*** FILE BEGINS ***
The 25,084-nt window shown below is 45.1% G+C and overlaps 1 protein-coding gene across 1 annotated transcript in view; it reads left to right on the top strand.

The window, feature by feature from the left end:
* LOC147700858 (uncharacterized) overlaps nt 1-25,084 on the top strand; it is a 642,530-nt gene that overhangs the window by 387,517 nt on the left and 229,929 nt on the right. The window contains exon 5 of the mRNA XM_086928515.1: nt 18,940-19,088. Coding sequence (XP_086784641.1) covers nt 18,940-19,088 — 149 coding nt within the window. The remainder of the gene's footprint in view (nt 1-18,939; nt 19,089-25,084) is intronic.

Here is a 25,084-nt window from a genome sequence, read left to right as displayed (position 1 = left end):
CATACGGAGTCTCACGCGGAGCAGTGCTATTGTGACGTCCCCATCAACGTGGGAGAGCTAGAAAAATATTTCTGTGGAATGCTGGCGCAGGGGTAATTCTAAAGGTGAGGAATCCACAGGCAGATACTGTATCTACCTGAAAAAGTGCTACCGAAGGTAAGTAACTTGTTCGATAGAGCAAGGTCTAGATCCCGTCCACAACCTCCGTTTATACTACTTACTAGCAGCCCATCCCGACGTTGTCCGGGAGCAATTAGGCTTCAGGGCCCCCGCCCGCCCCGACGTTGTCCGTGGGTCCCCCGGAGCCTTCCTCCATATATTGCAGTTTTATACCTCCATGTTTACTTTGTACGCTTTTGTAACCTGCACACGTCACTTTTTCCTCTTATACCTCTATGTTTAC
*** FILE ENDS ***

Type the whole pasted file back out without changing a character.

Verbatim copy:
The 25,084-nt window shown below is 45.1% G+C and overlaps 1 protein-coding gene across 1 annotated transcript in view; it reads left to right on the top strand.

The window, feature by feature from the left end:
* LOC147700858 (uncharacterized) overlaps nt 1-25,084 on the top strand; it is a 642,530-nt gene that overhangs the window by 387,517 nt on the left and 229,929 nt on the right. The window contains exon 5 of the mRNA XM_086928515.1: nt 18,940-19,088. Coding sequence (XP_086784641.1) covers nt 18,940-19,088 — 149 coding nt within the window. The remainder of the gene's footprint in view (nt 1-18,939; nt 19,089-25,084) is intronic.

Here is a 25,084-nt window from a genome sequence, read left to right as displayed (position 1 = left end):
CATACGGAGTCTCACGCGGAGCAGTGCTATTGTGACGTCCCCATCAACGTGGGAGAGCTAGAAAAATATTTCTGTGGAATGCTGGCGCAGGGGTAATTCTAAAGGTGAGGAATCCACAGGCAGATACTGTATCTACCTGAAAAAGTGCTACCGAAGGTAAGTAACTTGTTCGATAGAGCAAGGTCTAGATCCCGTCCACAACCTCCGTTTATACTACTTACTAGCAGCCCATCCCGACGTTGTCCGGGAGCAATTAGGCTTCAGGGCCCCCGCCCGCCCCGACGTTGTCCGTGGGTCCCCCGGAGCCTTCCTCCATATATTGCAGTTTTATACCTCCATGTTTACTTTGTACGCTTTTGTAACCTGCACACGTCACTTTTTCCTCTTATACCTCTATGTTTAC